Many passionate Stephen King aficionados have been chewing their nails in anticipation as Pennywise, the dancing clown, makes his appearance once again 21 years after the 1980’s miniseries of the beloved horror classic, “It.”
The structure of the film has been transformed by director Andy Muschietti when director Cary Fukunaga had stepped away from the film early on due to creative differences. The change opened a creative door for the Muschietti siblings, who are both emotionally fond of King’s literary works.
Muschietti and his sister and partner, who produces the film, took the basic structures of Fukunaga’s “It”: the updated setting to the ’80s and a two-part film structure. They also took Fukunaga’s strong attention to the motivation of the characters of “It,” but gave the film a Muschietti flare by embracing the emotional aspects of adolescence through a sense of unity and friendship.
According to Emily Yoshida, of The Vulture, “It takes place in the small town of Derry, Maine, and centers on a group of seven young outcast teens known as the ‘Losers’ Club.’ After Bill’s little brother George disappears amid a spate of missing children cases, Bill and the rest of the club begin having terrifying visions that all culminate in an encounter with Pennywise, the Dancing Clown — a malevolent, face-painted creature with glowing yellow eyes and multiple sets of jaws. As they begin to put the pieces together, it leads them to a centuries-old curse on the town and the understanding that the monster that haunts them has the ability to embody their worst fears and prey upon them.”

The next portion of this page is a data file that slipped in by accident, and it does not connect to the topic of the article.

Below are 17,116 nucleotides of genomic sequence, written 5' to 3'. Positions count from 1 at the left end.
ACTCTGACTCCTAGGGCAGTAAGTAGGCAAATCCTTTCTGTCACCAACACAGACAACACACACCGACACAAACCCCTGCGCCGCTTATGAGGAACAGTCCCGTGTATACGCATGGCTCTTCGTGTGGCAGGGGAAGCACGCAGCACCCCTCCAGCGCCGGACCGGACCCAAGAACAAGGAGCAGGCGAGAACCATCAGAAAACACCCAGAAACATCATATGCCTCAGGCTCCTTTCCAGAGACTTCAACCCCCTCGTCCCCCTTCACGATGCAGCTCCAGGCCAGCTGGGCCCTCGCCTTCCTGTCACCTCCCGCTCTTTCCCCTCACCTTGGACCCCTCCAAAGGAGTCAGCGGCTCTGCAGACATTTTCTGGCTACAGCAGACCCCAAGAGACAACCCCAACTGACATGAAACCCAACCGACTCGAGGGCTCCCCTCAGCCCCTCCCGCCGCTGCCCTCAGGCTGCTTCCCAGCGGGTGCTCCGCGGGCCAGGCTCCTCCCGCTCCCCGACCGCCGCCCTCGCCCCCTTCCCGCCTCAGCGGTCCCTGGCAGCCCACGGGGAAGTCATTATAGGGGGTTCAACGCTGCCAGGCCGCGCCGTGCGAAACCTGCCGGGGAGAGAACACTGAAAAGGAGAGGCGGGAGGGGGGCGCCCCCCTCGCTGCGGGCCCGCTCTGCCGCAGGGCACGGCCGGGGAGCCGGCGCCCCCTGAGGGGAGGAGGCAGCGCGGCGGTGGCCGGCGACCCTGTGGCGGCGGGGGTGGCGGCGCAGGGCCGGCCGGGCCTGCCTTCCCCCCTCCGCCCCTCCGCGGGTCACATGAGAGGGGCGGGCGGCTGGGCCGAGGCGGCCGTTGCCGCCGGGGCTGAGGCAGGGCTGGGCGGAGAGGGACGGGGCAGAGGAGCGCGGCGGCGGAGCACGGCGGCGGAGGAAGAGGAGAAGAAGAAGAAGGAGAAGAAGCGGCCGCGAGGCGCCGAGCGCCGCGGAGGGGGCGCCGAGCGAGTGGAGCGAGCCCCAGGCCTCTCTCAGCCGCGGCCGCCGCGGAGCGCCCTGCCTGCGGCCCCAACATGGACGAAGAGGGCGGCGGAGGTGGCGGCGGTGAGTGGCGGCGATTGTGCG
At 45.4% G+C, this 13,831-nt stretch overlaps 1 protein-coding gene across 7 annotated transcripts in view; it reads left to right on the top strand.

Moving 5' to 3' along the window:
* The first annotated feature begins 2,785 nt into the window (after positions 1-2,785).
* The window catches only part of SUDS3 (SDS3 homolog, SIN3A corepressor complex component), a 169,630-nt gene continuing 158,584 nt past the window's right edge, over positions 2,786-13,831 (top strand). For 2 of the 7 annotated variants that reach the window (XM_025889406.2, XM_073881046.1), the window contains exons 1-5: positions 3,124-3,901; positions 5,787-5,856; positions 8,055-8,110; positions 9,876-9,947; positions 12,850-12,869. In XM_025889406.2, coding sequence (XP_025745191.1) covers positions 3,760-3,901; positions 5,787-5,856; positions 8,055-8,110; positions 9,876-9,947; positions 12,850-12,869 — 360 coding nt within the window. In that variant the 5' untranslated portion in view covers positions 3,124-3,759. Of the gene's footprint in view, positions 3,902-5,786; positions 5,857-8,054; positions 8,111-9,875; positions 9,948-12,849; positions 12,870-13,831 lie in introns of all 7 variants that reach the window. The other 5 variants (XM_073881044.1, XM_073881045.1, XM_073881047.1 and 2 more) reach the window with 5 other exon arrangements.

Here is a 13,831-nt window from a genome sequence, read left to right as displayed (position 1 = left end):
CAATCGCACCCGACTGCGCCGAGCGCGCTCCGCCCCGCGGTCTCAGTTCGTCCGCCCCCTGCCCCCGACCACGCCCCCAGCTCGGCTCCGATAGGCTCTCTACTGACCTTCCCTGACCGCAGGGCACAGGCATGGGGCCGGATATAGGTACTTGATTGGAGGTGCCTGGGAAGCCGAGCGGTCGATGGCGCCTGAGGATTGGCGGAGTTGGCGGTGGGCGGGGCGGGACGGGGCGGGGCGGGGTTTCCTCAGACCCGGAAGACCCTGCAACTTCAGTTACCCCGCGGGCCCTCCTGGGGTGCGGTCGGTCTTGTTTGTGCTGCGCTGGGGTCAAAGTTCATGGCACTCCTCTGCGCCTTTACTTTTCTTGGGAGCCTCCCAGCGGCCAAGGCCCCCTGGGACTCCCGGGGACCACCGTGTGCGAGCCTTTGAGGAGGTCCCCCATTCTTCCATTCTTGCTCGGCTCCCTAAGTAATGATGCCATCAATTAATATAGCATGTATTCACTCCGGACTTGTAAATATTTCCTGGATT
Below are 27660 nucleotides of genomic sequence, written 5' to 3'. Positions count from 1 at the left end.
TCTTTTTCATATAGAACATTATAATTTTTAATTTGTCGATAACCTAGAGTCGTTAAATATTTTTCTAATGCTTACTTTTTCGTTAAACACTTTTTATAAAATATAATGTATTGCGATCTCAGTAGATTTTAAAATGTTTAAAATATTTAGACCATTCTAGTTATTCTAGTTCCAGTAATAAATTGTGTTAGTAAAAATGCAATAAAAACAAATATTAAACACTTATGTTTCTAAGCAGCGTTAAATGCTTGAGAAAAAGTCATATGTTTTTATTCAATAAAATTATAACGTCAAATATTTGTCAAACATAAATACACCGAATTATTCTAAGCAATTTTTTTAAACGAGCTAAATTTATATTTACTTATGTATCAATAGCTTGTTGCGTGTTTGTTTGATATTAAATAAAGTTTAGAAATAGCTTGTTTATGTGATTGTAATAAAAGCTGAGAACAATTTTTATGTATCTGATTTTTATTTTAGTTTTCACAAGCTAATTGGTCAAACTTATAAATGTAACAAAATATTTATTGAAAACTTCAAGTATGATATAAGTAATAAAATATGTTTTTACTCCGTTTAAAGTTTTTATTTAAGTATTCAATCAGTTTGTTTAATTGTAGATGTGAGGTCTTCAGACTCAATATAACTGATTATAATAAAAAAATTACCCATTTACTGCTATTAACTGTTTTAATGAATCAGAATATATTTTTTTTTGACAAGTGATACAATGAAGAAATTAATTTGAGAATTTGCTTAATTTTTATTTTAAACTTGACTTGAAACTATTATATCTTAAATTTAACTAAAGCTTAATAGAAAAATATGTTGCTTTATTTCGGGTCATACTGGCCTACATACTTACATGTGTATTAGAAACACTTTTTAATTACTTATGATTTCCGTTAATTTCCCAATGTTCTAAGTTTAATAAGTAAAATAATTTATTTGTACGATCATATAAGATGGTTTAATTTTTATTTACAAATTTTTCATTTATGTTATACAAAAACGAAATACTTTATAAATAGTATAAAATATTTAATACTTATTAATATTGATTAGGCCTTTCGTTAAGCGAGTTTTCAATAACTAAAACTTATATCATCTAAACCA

The film stars a roundabout cast of young actors: Jaeden Lieberher, Finn Wolfhard, Sophia Lillis, Jeremy Ray Taylor, Chosen Jacobs, Wyatt Oleff and Jack Dylan Grazer. These young actors parallel film ensembles, such as the 1980’s classic “The Goonies” and this fall’s upcoming season of “Stranger Things.”
Their characters shared a dynamic that made the emotional ties of the film heightened. Not only did their on-screen dynamic give the film a distraction from the terrifying and spine chilling Pennywise, but the viewer also delves into the psyche of Muschietti who explores the power of unity and how it deflects division and fear.
In a Q&A with Mike Fleming Jr. of Deadline, Muschietti said, “[Bill Skarsgard as Pennywise] has that balance. He can be sweet and cute and good-looking. But in the turn of a wink, he can do something, a gesture that gives an unsettling feeling. The character is very childlike, too. He has the buckteeth. That’s what I wanted to convey, that balance between a sweet and cute creature, with something very dark behind it.”
The film sits as chapter one of a two-part saga, and the Muschietti siblings were recently green-lit for a second film that will follow the Losers Club 27 years later, where the now adult friends join forces to destroy the inhuman clown. The release date for the film currently lays somewhere in the summer of 2019; we can count our days and wait for casting updates.